Thursday :: Apr 24, 2003

Dean’s Criticism of Gephardt’s Universal Proposal-A Correction and Update

by Steve

In the spirit of accuracy and fairness, I need to correct my earlier criticism of Howard Dean regarding the Gephardt universal health care proposal. Contrary to what I said earlier about Dean and his position on the issue, Dean’s official website reveals that he has come out with his own plan for universal health care, contrary to the USA Today story:

Guaranteeing coverage to all Americans will involve a mix of state and federal programs, as well as the existing private sector. Similar to our program in Vermont, states should be required to guarantee coverage for all children under age 23. In return, the federal government should assume responsibility for drug and acute medical care for Americans over age 65. In addition, older Americans deserve a pharmacy benefit under Medicare - an unaffordable impossibility under the current fiscal policies of President Bush. With a pharmaceutical package, Medicare becomes a decent insurance program. Finally, to cover those between the ages of 23 and 65, we should use the present employer-based system with refundable tax credits and federal subsidies to cover low- and moderate-income Americans who lack insurance.

Therefore I stand corrected on my earlier comment regarding his lack of a plan similar to Gephardt’s. However, I remain concerned about the willingness by Dean to openly trash fellow Democrats on their positions.

As for other sources for comments by Dean on the Gephardt proposal, I found no official remarks from the campaign on this issue on the website. But I did find these other comments from Dean on Gephardt’s plan:

"The Gephardt proposal is a political document for a problem that needs a practical solution," said Howard Dean, who blasted Gephardt for failing to accomplishing that goal during his 25 years in office and for supporting "huge tax cuts...that make his own health care plan unworkable.

"I'm the only candidate who has actually provided nearly universal health care to the people of my state," Dean concluded.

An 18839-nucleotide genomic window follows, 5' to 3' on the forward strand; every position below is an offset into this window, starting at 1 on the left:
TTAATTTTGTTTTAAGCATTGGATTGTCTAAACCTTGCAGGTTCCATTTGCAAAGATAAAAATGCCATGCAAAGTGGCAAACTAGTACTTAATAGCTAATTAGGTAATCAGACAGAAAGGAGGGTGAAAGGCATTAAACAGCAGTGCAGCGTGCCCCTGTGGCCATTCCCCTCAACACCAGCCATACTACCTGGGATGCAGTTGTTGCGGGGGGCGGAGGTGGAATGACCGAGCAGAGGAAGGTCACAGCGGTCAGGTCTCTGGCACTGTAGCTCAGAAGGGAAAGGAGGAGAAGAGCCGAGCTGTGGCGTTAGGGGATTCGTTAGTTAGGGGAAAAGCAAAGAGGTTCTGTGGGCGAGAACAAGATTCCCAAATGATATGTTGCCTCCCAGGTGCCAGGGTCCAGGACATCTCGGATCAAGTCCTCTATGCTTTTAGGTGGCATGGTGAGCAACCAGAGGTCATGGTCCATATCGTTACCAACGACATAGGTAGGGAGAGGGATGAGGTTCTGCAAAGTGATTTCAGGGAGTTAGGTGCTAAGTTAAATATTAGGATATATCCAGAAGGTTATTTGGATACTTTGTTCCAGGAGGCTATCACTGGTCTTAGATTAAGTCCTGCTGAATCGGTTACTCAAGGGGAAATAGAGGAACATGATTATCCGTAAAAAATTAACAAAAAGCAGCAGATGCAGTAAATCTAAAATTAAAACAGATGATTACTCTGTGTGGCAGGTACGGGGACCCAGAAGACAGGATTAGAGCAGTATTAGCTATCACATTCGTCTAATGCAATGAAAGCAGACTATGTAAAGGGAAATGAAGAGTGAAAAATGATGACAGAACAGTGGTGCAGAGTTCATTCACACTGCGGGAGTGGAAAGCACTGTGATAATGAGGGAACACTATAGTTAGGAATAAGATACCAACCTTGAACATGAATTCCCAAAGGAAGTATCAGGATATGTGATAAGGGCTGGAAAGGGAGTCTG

Yet in an appearance tonight in Houston before the nation’s black mayors, Dean touted his own plan (with Gephardt in attendance) while stating that it would cost half of Gephardt’s plan:

Former Vermont Gov. Howard Dean, a physician, also has called for repeal of the tax cuts to cover health care but says his plan would cost half as much as Gephardt's. Dean said his health care plan would guarantee insurance for all Americans under 25, add prescription benefits to Medicare and help small businesses and self-employed workers cover health care costs.

"You can do this for half the president's tax cut," Dean said. "It's not a Cadillac. Everyone has to pay something. But it'll work."

Jonathan Cohn of the New Republic notes a basic inconsistency between Gephardt’s proposal yesterday and his fear of big ideas during the 2000 campaign. But he also notes that Gephardt has put Dean on the defensive over his proposal. And Paul Krugman feels it is a good debate to have, even though he figures that Gephardt’s proposal will never become law.

Thomas Oliphant of the Boston Globe gives both Gephardt and Dean kudos for talking about kitchen table issues in this campaign.

And the New York Times has a response from Dean that is more in the context of a “Washington outsider:”

"What has Congressman Gephardt in his 25 years in office — along with the other candidates running for president — ever successfully accomplished in all their time in Washington toward solving this problem?" Dr. Dean asked.

And the Washington Post tomorrow repeats Dean’s “pie in the sky” criticism of Gephardt’s proposal.

Again, my apologies to Dean supporters for stating that he did not have his own plan out yet; he does, maybe not with the detail of the Gephardt proposal, but Dean has been out there on the issue first.

My main concern about pointed criticisms from Dean against other Democratic candidates still stands. It was one thing for Bill Bradley to go after Gore in 2000 when Gore had the benefits of incumbency and a positive record to defend himself (even if he subsequently squandered it). It is another thing for a gaggle of nine candidates to sink into a circular firing squad when they already are up against Karl Rove and the corporate media and ATM.

Please guys, focus your sights on the true opponent, not each other.

Steve :: 10:16 PM :: Comments (13) :: Digg It!